What about it? I I enjoyed talking with you. Thank you for understanding. Well, thank you very much and and and for sharing, and thank you g T also want to mention before we go. That audible is brought. This find episode to our audience this evening and right now, it's all it having a thirty day free trial, digital audio books, they are the knee, came in the world of digital audio books, audible, for example, a helter skelter Vincent Boo, Lugosi and curt gentry. The number one true crime book in history: seven million copies narrated by the you know the fabulous Scott Brick And this is the true story of the Manson murders, and this is on audio book, and I don't know if, if people have experience,
digital audio books, but they're even more Vineet now there are more reasonably priced and nothing, I think, can equal the written word. The book, the paperback, the hardcover, but if you haven't experienced digital audio books from audible, it is a unique experience. It really is much different being able to listen on a mobile device or at your own convenience in your home, or wherever to listen to a great narrator narrating, a great book like helter skelter or in cold blood, Truman, Capote again, the great narrator Scott Brick Narrating. That book the audible has over seven hundred true crime titles.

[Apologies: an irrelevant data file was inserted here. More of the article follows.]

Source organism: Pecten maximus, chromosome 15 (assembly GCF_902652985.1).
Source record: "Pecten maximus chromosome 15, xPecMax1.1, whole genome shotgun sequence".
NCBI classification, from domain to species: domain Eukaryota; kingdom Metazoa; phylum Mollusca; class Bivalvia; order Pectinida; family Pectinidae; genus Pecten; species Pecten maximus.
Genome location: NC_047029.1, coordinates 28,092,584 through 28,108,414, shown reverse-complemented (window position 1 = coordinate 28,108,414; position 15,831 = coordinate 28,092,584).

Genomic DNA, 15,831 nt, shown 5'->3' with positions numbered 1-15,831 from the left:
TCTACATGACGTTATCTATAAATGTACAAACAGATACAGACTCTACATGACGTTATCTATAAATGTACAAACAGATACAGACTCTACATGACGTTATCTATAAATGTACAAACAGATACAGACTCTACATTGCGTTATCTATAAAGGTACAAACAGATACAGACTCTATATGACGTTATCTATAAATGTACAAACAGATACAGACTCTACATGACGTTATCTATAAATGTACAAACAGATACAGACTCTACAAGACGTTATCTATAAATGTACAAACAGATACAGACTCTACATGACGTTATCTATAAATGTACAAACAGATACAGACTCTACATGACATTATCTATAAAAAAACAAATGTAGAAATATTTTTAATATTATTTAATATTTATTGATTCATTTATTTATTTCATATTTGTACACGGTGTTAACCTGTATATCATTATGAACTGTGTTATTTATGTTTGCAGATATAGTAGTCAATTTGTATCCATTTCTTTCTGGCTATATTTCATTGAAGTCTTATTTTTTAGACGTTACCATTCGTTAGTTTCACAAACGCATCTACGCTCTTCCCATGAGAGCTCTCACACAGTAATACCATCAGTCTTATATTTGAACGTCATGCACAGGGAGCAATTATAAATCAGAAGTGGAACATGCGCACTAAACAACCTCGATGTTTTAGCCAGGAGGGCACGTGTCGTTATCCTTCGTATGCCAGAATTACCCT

And thousands of non fiction, audio book titles as well again, narrated by the finest narrators, a very, very unique experience. Another one of the books that that's very interesting to is the Damien Echols book. He was with the West Memphis three wrongfully convicted of killing three young boys. It's called life after death by Damien Echols, and he spent eighteen years on death row, falsely accused of murdering three boys. Friends were eventually exonerated in twenty eleven and the book really talks about his journey from right from the